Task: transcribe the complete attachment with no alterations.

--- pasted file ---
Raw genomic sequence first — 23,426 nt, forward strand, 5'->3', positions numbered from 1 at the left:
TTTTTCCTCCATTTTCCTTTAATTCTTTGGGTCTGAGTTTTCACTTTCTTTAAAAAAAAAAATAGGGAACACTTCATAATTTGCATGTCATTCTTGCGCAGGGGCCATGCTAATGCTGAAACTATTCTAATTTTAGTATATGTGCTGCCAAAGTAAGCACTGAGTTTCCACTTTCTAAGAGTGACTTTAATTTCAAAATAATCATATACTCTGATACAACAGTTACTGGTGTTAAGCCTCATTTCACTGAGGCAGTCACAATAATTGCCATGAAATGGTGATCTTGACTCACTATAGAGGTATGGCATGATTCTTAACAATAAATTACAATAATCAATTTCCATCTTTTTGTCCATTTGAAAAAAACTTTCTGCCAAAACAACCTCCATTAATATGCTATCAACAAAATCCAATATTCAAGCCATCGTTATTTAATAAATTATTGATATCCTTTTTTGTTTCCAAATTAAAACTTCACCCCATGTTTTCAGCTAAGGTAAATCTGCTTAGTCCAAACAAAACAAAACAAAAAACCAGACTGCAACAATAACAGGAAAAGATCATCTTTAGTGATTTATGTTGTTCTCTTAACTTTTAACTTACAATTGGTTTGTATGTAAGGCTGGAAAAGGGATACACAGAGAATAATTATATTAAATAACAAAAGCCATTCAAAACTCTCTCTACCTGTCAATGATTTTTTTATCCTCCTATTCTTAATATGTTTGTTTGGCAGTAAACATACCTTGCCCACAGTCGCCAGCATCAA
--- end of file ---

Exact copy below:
Raw genomic sequence first — 23,426 nt, forward strand, 5'->3', positions numbered from 1 at the left:
TTTTTCCTCCATTTTCCTTTAATTCTTTGGGTCTGAGTTTTCACTTTCTTTAAAAAAAAAAATAGGGAACACTTCATAATTTGCATGTCATTCTTGCGCAGGGGCCATGCTAATGCTGAAACTATTCTAATTTTAGTATATGTGCTGCCAAAGTAAGCACTGAGTTTCCACTTTCTAAGAGTGACTTTAATTTCAAAATAATCATATACTCTGATACAACAGTTACTGGTGTTAAGCCTCATTTCACTGAGGCAGTCACAATAATTGCCATGAAATGGTGATCTTGACTCACTATAGAGGTATGGCATGATTCTTAACAATAAATTACAATAATCAATTTCCATCTTTTTGTCCATTTGAAAAAAACTTTCTGCCAAAACAACCTCCATTAATATGCTATCAACAAAATCCAATATTCAAGCCATCGTTATTTAATAAATTATTGATATCCTTTTTTGTTTCCAAATTAAAACTTCACCCCATGTTTTCAGCTAAGGTAAATCTGCTTAGTCCAAACAAAACAAAACAAAAAACCAGACTGCAACAATAACAGGAAAAGATCATCTTTAGTGATTTATGTTGTTCTCTTAACTTTTAACTTACAATTGGTTTGTATGTAAGGCTGGAAAAGGGATACACAGAGAATAATTATATTAAATAACAAAAGCCATTCAAAACTCTCTCTACCTGTCAATGATTTTTTTATCCTCCTATTCTTAATATGTTTGTTTGGCAGTAAACATACCTTGCCCACAGTCGCCAGCATCAA